It has been very warm in London lately, and the sun has brought back many fond memories of my recent trip to Florence. In an ideal world, I’d jump on a plane and fly out to Florence again (because it has truly won its place as one of my favourite holiday destinations)… but for now I’ll just have to be content with looking back at photos and reminiscing.
As I mentioned previously, the only part of the trip I planned (besides where we would stay, of course) was the food. I actually had a list of restaurants tucked in my handbag, which I constantly referred to in the time we were there. One of the places that was high up on that list was Osteria I’Tozzo di Pane. I read many good reviews about this cozy little Italian tavern, tucked away in a quiet street away from the bustling tourist spots. It took a while to find it, but boy am I glad we did. The food was simple, but oh so good. And to top it all off, they had the most beautiful outdoor dining area – if only we had similar places in London! I can’t think of how to describe the area, so I’ll let a photo do the talking.
Isn’t that just so beautiful? We dined at an odd time, so the restaurant was almost empty. From what I hear, it gets really busy during dinner service – and I can imagine why! We dined there twice, but both times were during lunch so we never got to see the outdoor dining area by night.
Carpaccio di bresaola con rucola, scaglie di grana e limone (very typical salami beef with salad and cheese). So simple, yet so good. The beef carpaccio was seasoned to perfection, and complemented the bitter rocket leaves well. The cheese was just icing on the cake, because what dish doesn’t taste good with cheese? (Please note that I am an utter cheese fanatic though – when I was younger, I used to throw cubes of cheddar cheese into Chinese style soup because err.. well, I liked the meltiness of it. My mum thought I was completely bonkers by the way, so I won’t be surprised if you are appalled by this.)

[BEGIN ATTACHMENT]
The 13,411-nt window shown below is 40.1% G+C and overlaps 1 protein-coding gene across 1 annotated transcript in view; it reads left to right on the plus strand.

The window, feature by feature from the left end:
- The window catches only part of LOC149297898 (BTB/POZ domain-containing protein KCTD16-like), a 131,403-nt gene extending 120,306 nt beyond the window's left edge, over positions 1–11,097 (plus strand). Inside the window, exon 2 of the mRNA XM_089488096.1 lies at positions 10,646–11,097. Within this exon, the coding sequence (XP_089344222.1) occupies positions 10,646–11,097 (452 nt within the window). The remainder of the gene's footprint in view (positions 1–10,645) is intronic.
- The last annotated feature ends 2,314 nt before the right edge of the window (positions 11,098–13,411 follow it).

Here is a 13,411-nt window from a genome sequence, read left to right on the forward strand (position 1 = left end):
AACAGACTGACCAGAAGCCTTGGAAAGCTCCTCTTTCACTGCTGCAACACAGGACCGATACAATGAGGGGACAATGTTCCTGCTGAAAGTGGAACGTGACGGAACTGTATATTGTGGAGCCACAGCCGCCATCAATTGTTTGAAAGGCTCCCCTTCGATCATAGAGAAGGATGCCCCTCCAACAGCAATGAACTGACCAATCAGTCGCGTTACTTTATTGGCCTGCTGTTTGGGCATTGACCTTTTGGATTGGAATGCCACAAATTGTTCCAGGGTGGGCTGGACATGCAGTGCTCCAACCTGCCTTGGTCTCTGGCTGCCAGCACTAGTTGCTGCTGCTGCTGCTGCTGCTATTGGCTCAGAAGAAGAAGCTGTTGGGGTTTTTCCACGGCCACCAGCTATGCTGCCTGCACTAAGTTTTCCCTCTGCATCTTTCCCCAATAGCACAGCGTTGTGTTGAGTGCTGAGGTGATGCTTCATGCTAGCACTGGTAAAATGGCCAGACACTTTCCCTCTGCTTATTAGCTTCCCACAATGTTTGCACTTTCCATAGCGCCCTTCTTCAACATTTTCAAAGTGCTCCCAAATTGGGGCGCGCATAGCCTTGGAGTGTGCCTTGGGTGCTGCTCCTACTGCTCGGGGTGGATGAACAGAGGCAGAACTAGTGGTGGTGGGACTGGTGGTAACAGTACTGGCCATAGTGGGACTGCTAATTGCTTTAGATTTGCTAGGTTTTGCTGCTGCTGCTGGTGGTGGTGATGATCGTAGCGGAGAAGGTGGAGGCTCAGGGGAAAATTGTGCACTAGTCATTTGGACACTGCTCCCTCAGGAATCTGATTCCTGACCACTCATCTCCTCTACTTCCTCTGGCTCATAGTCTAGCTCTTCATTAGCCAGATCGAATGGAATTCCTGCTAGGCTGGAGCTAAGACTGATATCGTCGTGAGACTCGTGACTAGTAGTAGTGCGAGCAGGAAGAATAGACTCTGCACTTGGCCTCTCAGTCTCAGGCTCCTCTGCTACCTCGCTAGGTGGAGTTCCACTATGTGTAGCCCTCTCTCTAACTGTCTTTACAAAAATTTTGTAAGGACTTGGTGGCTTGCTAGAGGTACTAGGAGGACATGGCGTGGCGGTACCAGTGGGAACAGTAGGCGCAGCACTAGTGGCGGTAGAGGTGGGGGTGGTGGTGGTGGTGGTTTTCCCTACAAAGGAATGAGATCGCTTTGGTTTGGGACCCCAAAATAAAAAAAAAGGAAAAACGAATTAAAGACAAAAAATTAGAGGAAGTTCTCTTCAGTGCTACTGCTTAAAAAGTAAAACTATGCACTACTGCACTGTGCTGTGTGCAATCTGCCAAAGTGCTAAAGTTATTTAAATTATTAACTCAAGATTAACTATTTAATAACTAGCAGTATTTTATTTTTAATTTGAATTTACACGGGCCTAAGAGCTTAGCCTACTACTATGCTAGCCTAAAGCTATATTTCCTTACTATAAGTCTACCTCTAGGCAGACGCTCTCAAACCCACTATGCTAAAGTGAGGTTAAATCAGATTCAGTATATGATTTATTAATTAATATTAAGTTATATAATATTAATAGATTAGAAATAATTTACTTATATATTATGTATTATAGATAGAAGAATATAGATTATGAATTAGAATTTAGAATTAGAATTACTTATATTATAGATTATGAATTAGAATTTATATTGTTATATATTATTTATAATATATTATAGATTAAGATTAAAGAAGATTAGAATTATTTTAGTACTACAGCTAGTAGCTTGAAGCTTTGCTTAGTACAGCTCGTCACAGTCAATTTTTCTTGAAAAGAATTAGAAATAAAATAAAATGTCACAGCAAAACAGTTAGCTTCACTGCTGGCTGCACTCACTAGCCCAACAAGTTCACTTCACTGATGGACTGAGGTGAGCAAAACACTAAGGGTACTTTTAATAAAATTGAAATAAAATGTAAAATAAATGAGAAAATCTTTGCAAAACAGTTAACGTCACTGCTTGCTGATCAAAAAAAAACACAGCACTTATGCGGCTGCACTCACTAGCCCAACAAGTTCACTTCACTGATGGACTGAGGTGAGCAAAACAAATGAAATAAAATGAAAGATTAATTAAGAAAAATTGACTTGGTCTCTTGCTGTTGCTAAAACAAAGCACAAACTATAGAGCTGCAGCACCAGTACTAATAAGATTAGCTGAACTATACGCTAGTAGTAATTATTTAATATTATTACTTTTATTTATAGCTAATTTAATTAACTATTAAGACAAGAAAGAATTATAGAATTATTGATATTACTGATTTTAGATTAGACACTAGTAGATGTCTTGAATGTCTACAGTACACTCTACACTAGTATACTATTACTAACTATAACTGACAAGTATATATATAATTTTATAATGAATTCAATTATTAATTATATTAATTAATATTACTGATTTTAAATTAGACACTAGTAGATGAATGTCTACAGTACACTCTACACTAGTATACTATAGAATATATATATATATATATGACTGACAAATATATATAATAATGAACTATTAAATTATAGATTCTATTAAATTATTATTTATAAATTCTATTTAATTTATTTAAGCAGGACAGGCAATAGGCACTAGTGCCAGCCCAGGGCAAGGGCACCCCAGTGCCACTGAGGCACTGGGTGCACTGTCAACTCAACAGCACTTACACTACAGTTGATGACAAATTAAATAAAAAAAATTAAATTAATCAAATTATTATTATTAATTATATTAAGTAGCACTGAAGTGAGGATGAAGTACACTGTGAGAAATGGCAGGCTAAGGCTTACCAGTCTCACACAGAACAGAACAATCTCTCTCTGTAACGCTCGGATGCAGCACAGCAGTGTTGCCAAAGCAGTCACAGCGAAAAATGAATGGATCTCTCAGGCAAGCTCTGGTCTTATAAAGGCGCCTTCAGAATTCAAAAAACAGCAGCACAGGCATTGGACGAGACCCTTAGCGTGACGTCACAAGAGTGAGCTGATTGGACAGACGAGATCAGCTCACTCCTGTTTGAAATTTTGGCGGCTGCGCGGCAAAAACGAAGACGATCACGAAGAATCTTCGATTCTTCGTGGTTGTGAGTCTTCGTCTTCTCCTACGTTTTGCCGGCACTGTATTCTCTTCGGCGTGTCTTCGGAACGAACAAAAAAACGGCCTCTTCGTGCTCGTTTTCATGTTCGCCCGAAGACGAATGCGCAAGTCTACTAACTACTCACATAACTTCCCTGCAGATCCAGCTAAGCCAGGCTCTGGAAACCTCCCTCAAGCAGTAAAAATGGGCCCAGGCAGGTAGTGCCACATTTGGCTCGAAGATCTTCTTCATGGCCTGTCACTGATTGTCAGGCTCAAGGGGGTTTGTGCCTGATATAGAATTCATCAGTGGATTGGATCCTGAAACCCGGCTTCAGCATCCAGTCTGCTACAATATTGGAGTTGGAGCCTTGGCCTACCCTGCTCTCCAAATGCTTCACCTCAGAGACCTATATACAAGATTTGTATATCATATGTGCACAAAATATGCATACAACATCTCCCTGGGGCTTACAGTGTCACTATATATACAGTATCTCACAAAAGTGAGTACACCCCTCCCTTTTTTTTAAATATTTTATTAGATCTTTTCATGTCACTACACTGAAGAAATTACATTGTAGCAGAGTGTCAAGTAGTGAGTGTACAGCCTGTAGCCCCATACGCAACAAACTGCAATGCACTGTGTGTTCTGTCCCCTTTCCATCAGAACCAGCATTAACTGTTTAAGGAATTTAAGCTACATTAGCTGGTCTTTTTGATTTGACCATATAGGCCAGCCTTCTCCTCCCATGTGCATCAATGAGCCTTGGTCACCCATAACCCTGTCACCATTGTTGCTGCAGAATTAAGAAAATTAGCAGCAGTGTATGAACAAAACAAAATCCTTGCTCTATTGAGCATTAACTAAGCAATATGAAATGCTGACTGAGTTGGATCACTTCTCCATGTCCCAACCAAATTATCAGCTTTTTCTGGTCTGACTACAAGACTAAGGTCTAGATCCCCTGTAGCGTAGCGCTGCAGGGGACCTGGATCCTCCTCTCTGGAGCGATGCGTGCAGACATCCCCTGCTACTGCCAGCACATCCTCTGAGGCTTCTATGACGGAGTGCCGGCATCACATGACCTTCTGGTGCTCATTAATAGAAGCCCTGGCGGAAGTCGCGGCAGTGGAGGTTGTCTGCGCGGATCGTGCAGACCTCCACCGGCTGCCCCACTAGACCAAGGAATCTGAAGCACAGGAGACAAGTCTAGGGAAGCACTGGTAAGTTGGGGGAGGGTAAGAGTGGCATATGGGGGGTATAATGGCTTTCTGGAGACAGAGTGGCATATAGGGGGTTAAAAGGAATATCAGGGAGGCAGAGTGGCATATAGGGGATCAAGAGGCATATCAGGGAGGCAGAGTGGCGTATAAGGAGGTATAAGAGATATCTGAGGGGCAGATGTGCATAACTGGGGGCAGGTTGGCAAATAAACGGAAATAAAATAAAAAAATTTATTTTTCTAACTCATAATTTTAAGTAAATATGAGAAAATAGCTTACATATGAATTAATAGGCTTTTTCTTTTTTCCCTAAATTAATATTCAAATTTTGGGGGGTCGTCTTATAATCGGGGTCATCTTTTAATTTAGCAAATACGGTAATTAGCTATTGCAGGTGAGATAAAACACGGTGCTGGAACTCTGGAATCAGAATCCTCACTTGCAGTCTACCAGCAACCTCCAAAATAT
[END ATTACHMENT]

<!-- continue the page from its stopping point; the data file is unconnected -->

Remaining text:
Salsiccia di cinghiale con carciofi marinati e mozzarella di bufala (wildboar sausage with artichoke and buffalo mozzarella). I was on a slight artichoke-mad phase whilst in Florence, and would inevitably be attracted by any dish that had artichokes in it. Based on the deliciousness of the wildboar ragu at Osteria del Cinghiale Bianco, I decided to order this and I was very happy with my choice. I sometimes find it amazing how simple ingredients can taste so good, because this was what it was. The meatiness of the wildboar, woodiness of the artichoke, the freshness of the buffalo mozzarella and the sweetness of the tomato slices went really well together, and I truly enjoyed this dish.
Carpaccio di carciofi con scaglie di pecorino e limone (artichoke carpaccio with pecorino cheese and lemon). More artichokes, yes. I’m unstoppable when I’m on a food craze. Also, artichokes are rarely used as the star of the dish in London, and it was really nice to see it being featured so heavily in Florence. This was very good, and the artichoke carpaccio was perfectly seasoned. I suspect meat lovers may feel that the dish is lacking ‘meat’ though.